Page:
By Daniel Politi and Clifford Krauss

New York Times News Service

A blackout stripped all of mainland Argentina and Uruguay of power early Sunday, affecting tens of millions of people in an electrical failure that officials called unprecedented in its scope.

The cause remained under investigation late Sunday, when power had been largely restored to both countries. Much of Argentina was hit by heavy rainfall over the weekend, and Uruguay’s state-owned utility, UTE, said some systems had been damaged by the recent rain and still needed to be repaired.

“This is the first time something like this has happened across the entire country,” said Alejandra Martínez, a spokeswoman for Edesur, an electricity company in Argentina that serves parts of Buenos Aires and its suburbs. She called it “a complete blackout in Argentina.”

The blackout may have affected a population greater than California’s, across a region four times the size of Texas: Argentina has more than 44 million people, and Uruguay about 3.5 million.

“There was a failure in the system, the type of failure that takes place regularly in Argentina and in other countries,” Argentina’s energy secretary, Gustavo Lopetegui, said at a news conference. But then, he said, “there was a chain of events that happened later that caused a total disconnection.”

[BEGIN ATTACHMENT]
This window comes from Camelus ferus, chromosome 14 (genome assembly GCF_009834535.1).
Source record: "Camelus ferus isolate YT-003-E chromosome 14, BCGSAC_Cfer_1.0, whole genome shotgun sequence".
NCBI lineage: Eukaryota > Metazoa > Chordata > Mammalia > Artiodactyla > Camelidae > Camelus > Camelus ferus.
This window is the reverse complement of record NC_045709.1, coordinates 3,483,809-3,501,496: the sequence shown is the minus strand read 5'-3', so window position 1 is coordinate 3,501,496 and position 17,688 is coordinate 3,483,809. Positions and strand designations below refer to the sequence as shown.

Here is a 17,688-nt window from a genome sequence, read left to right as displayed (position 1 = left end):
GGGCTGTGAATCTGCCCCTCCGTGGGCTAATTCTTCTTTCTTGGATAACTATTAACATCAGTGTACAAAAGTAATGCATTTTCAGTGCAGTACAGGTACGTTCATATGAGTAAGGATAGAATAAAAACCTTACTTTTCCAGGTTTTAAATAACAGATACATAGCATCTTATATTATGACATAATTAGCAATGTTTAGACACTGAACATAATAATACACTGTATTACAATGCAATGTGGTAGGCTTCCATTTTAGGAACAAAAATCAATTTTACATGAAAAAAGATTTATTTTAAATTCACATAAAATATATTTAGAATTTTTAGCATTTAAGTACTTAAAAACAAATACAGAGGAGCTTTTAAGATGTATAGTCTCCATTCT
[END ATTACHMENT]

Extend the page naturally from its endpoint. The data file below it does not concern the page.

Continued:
In Buenos Aires, a city of almost 15 million people, cars slowed to a crawl as traffic lights went dark, and trains and subways stopped on their tracks. Demian Luis Martínez, 36, a taxi driver, said he had spent the early part of his shift failing to find an open gas station. Everything was closed.

“It looked like a zombie city,” he said. “There were car crashes everywhere.”

Martínez said he had not seen any police officers directing traffic. “The government is very lucky this happened in the morning and not in the middle of the night,” he said.

The Argentine water company AySA asked customers to ration water because its distribution system had been shut down.

Alejandra Perez, 42, the caretaker of a 92-year-old woman, said she “started to frantically look for candles” when her building lost power. By 6 p.m. Argentina time, power had been restored to most of Argentina and Uruguay.